Calls made and emails sent to Bieber's publicist and agent in Los Angeles weren't immediately returned.
Museum spokeswoman Maatje Mostart confirmed that Bieber visited Friday evening. She said the museum was happy to have received Bieber and didn't see anything offensive in his remarks.
Anne Frank hid with her family in a small apartment above a warehouse during the Nazi occupation of World War II. Her family was caught and deported, and Anne died of typhus in Bergen-Belsen in 1945.
The diary she kept in hiding was recovered and published after the war, and has become the most widely read document to emerge from the Holocaust.
Bieber's whole note read: "Truly inspiring to be able to come here. Anne was a great girl. Hopefully she would have been a Belieber."
Mostart said Bieber called ahead and was given a guided tour.
Bieber's remarks led to criticism from some quarters, as a Facebook response insulting Bieber received more than 1,000 "likes" - slightly more than the museum's original post about the incident.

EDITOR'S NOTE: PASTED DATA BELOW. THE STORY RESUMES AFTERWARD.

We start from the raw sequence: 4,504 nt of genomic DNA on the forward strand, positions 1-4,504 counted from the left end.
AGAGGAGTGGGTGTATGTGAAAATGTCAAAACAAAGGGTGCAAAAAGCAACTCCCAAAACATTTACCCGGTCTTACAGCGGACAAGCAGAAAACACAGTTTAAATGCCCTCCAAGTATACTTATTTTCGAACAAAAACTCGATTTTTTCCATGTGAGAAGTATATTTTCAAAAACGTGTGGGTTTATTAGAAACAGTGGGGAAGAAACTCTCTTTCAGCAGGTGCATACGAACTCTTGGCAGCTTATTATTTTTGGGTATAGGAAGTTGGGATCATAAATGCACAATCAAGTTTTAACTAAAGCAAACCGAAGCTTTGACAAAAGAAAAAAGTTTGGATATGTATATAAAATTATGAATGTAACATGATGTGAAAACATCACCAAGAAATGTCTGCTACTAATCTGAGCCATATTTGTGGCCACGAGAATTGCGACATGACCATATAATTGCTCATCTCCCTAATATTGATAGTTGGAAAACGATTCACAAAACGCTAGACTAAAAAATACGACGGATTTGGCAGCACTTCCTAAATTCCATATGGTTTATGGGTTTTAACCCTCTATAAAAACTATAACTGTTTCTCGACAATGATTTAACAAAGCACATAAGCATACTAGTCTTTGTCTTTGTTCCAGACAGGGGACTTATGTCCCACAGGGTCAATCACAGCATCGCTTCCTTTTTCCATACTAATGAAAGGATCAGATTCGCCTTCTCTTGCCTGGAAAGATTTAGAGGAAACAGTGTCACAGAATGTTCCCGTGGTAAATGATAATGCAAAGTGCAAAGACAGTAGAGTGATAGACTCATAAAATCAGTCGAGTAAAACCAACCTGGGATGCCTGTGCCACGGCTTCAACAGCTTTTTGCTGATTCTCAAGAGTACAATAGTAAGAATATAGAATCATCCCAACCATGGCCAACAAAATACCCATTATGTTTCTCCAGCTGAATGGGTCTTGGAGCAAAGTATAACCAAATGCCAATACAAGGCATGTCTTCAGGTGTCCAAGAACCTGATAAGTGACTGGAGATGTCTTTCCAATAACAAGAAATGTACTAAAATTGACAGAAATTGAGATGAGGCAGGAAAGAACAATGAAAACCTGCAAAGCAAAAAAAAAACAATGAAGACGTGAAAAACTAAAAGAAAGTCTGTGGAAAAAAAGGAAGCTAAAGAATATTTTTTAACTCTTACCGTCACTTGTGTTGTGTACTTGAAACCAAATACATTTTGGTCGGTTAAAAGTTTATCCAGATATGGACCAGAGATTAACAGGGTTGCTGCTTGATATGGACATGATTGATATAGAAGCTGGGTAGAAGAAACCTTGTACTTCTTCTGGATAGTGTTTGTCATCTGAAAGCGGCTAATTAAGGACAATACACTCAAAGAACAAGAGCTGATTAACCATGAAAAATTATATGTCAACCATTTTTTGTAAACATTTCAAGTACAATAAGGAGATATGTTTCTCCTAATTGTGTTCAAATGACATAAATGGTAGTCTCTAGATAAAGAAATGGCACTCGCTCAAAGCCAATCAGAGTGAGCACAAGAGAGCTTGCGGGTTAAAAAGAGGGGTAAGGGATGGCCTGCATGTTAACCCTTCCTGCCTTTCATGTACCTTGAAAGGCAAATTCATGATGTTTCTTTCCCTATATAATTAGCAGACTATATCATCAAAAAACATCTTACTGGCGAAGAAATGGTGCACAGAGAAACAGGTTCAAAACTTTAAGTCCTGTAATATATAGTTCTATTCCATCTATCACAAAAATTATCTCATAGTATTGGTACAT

Meanwhile on Twitter, posts mocking Bieber and imagining that he had visited the museum and walked away thinking only of himself began circulating Sunday, though the message is open to interpretation.
Some of Bieber's 37 million followers also tweeted messages of support. Others in his fan base tweeted that they didn't know who Anne Frank was.
Bieber has had a tough few weeks in Europe. He had to leave a monkey in quarantine after landing in Germany without the necessary papers for the animal. Before that, the 19-year-old singer had a trying stay in London. The star struggled with his breathing and fainted backstage at a show, was taken to a hospital and then was caught on camera clashing with a paparazzo. Days earlier, he was booed by his fans when he showed up late to a concert.
He performed in Arnhem, Netherlands, on Saturday night, and will next perform three nights in Oslo, Norway.